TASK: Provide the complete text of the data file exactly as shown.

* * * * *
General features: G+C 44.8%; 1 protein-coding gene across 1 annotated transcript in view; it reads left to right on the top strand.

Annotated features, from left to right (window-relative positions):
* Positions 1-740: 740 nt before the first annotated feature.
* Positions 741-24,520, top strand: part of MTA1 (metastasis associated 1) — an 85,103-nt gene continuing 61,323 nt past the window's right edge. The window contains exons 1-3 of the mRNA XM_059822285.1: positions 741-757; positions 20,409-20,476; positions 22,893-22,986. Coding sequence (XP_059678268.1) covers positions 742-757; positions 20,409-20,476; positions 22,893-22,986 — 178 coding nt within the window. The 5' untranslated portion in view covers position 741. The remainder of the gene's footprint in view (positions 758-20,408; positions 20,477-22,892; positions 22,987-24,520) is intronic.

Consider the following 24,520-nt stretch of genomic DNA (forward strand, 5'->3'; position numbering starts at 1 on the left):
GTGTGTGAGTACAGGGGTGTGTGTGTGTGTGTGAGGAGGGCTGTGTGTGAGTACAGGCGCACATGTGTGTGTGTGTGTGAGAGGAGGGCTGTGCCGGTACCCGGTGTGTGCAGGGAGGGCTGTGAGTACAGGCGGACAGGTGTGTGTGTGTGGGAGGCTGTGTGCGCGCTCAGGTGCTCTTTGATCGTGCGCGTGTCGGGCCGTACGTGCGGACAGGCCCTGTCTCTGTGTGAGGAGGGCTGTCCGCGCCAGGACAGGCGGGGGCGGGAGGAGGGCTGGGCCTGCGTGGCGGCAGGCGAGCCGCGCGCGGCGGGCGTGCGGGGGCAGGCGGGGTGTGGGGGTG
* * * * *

General features: G+C 44.8%; 1 protein-coding gene across 1 annotated transcript in view; it reads left to right on the top strand.

Annotated features, from left to right (window-relative positions):
* Positions 1-740: 740 nt before the first annotated feature.
* Positions 741-24,520, top strand: part of MTA1 (metastasis associated 1) — an 85,103-nt gene continuing 61,323 nt past the window's right edge. The window contains exons 1-3 of the mRNA XM_059822285.1: positions 741-757; positions 20,409-20,476; positions 22,893-22,986. Coding sequence (XP_059678268.1) covers positions 742-757; positions 20,409-20,476; positions 22,893-22,986 — 178 coding nt within the window. The 5' untranslated portion in view covers position 741. The remainder of the gene's footprint in view (positions 758-20,408; positions 20,477-22,892; positions 22,987-24,520) is intronic.

Consider the following 24,520-nt stretch of genomic DNA (forward strand, 5'->3'; position numbering starts at 1 on the left):
GTGTGTGAGTACAGGGGTGTGTGTGTGTGTGTGAGGAGGGCTGTGTGTGAGTACAGGCGCACATGTGTGTGTGTGTGTGAGAGGAGGGCTGTGCCGGTACCCGGTGTGTGCAGGGAGGGCTGTGAGTACAGGCGGACAGGTGTGTGTGTGTGGGAGGCTGTGTGCGCGCTCAGGTGCTCTTTGATCGTGCGCGTGTCGGGCCGTACGTGCGGACAGGCCCTGTCTCTGTGTGAGGAGGGCTGTCCGCGCCAGGACAGGCGGGGGCGGGAGGAGGGCTGGGCCTGCGTGGCGGCAGGCGAGCCGCGCGCGGCGGGCGTGCGGGGGCAGGCGGGGTGTGGGGGTG